Blueprint for Rights in Mexico
Mexico long has needed to do something about its entrenched culture of violence and human rights abuses. Its president, Vicente Fox, deserves credit for requesting United Nations expertise with those problems just after he took office in 2000.
His was an extraordinary request, as no government has asked the UN for such help before. And now that the UN has issued a report addressing Mexico's issues, Mr. Fox's task will be to actually implement the UN's broad recommendations.
The eight-month study, whose authors included top Mexican human rights activists and academics, was released last week and recommends an overhaul of the Constitution - one that puts the value of human rights at its foundation.
Much of Mexico's problem in the human rights area lies with a Napoleonic criminal-justice system that assumes guilt before innocence, the experts say. The UN report recommends strategies for eliminating the official use of torture, and ways to ensure the basic rights of the accused, such as the concept of the presumption of innocence.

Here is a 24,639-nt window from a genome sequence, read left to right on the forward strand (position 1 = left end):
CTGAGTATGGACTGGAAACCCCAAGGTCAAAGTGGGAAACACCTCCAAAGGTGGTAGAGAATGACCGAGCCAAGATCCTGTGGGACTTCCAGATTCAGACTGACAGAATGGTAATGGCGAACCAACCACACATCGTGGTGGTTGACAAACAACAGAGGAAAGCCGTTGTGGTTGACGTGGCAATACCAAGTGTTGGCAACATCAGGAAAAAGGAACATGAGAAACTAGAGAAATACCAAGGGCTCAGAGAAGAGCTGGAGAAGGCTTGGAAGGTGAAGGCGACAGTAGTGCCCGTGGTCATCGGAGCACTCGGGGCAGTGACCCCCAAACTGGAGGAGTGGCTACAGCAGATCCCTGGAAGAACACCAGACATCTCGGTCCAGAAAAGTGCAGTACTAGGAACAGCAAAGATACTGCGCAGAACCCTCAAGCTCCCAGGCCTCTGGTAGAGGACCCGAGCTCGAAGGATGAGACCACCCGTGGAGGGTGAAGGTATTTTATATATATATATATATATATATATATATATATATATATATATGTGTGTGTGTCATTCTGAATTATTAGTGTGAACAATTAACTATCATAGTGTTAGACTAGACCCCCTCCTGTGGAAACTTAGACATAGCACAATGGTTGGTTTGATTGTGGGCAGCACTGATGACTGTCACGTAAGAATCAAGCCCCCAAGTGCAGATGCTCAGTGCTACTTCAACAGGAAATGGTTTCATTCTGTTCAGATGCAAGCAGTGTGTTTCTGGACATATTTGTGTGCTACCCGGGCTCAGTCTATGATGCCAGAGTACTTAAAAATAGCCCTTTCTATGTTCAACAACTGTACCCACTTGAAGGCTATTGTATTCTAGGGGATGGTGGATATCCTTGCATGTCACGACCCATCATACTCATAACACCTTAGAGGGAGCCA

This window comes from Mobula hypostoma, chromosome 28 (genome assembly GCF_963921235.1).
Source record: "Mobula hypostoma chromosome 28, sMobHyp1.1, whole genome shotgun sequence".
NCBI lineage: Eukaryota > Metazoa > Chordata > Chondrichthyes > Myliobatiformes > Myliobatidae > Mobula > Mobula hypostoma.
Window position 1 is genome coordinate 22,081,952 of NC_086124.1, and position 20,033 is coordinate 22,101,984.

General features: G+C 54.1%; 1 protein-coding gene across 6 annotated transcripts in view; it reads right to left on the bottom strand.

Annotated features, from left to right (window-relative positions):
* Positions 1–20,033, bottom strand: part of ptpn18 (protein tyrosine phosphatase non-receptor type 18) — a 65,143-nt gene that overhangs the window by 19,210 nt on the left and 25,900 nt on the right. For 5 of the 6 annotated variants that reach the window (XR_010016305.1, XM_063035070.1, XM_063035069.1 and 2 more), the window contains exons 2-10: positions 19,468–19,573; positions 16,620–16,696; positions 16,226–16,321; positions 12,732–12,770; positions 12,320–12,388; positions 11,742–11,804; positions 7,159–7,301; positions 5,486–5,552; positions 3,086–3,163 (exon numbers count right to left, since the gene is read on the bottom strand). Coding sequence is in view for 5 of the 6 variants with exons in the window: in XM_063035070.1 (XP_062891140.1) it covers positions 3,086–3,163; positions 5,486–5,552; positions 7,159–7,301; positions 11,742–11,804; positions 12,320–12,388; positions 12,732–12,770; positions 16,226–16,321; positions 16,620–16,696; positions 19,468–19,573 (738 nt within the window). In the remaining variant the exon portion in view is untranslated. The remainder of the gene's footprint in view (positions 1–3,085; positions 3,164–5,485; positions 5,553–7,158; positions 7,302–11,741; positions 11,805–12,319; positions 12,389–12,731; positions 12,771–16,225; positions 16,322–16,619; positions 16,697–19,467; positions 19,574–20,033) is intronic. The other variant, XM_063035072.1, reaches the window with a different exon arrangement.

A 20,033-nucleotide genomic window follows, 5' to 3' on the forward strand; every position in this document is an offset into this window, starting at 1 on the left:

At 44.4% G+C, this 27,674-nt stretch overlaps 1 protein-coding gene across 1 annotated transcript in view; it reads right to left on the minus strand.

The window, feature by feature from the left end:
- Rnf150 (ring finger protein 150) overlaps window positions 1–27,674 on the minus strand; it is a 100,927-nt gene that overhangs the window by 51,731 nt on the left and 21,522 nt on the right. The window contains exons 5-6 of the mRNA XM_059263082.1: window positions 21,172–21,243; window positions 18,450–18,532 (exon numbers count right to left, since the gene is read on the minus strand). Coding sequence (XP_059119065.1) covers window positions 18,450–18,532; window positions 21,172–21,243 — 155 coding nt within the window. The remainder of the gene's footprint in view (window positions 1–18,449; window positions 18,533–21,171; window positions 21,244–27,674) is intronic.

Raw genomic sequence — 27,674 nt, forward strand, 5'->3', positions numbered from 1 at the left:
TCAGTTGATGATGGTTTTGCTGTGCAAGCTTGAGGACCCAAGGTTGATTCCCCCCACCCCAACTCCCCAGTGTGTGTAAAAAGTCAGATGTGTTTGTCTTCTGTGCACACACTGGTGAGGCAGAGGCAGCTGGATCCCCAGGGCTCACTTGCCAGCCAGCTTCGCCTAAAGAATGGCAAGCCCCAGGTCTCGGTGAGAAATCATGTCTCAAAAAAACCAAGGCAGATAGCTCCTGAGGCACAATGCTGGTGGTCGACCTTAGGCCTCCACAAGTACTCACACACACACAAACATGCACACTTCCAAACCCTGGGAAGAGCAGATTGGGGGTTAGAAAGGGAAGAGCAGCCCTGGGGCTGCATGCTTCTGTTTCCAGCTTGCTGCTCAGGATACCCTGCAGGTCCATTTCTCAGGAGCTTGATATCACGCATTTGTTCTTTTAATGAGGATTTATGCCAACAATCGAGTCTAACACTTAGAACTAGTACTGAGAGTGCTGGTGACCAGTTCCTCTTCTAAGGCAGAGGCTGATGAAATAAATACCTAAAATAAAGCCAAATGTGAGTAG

The report also says Mexico should keep its military out of its criminal-justice system, including drug investigations. And the report calls for a more open investigation into the killings of more than 300 women in Ciudad Juárez over the past 10 years.
The 1994 Zapatista rebellion in Mexico's Chiapas state was an uprising against Mexico's indifference to its indigenous peoples, and the report says recent reforms to help them aren't enough. The Mexican government still hasn't fully implemented a 1996 peace accord with the Mayan-descended peasants in that southern region, and that discussion needs to be re-opened.
Fox came into office in a historic election that ended the grip of the long-ruling and corrupt International Revolutionary Party, or the PRI. Among his campaign promises were improvements in human rights - including the rights of indigenous people - and Mexico's economy. He's been criticized lately for more talk than action on both counts.
The UN plan gives Fox a solid blueprint for delivering on those promises. If he carries out its recommendations, that should slowly but surely strengthen Mexico's democracy.